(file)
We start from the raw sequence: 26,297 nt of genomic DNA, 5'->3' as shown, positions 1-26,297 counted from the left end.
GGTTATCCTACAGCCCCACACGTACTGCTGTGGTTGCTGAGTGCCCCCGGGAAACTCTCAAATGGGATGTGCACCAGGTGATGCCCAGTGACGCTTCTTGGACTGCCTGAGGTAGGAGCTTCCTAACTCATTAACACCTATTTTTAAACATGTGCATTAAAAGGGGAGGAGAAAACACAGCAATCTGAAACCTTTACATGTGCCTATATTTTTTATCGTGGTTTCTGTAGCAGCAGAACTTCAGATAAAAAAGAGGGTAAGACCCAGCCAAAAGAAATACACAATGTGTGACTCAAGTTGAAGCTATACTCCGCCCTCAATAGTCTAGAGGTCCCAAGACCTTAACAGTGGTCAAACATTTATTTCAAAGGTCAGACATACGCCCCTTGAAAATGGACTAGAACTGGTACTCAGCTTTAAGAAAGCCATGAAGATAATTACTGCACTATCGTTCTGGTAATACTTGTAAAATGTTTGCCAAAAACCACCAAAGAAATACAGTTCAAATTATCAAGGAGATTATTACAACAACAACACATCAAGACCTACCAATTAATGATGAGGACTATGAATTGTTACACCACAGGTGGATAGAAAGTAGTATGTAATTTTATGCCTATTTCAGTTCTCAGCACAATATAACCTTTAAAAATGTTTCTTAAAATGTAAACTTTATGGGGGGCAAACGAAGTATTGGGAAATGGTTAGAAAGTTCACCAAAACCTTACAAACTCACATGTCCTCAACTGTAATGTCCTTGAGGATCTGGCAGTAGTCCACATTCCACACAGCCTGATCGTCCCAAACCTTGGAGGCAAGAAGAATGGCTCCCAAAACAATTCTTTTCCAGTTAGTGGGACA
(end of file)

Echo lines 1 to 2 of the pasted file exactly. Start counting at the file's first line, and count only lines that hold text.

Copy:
We start from the raw sequence: 26,297 nt of genomic DNA, 5'->3' as shown, positions 1-26,297 counted from the left end.
GGTTATCCTACAGCCCCACACGTACTGCTGTGGTTGCTGAGTGCCCCCGGGAAACTCTCAAATGGGATGTGCACCAGGTGATGCCCAGTGACGCTTCTTGGACTGCCTGAGGTAGGAGCTTCCTAACTCATTAACACCTATTTTTAAACATGTGCATTAAAAGGGGAGGAGAAAACACAGCAATCTGAAACCTTTACATGTGCCTATATTTTTTATCGTGGTTTCTGTAGCAGCAGAACTTCAGATAAAAAAGAGGGTAAGACCCAGCCAAAAGAAATACACAATGTGTGACTCAAGTTGAAGCTATACTCCGCCCTCAATAGTCTAGAGGTCCCAAGACCTTAACAGTGGTCAAACATTTATTTCAAAGGTCAGACATACGCCCCTTGAAAATGGACTAGAACTGGTACTCAGCTTTAAGAAAGCCATGAAGATAATTACTGCACTATCGTTCTGGTAATACTTGTAAAATGTTTGCCAAAAACCACCAAAGAAATACAGTTCAAATTATCAAGGAGATTATTACAACAACAACACATCAAGACCTACCAATTAATGATGAGGACTATGAATTGTTACACCACAGGTGGATAGAAAGTAGTATGTAATTTTATGCCTATTTCAGTTCTCAGCACAATATAACCTTTAAAAATGTTTCTTAAAATGTAAACTTTATGGGGGGCAAACGAAGTATTGGGAAATGGTTAGAAAGTTCACCAAAACCTTACAAACTCACATGTCCTCAACTGTAATGTCCTTGAGGATCTGGCAGTAGTCCACATTCCACACAGCCTGATCGTCCCAAACCTTGGAGGCAAGAAGAATGGCTCCCAAAACAATTCTTTTCCAGTTAGTGGGACA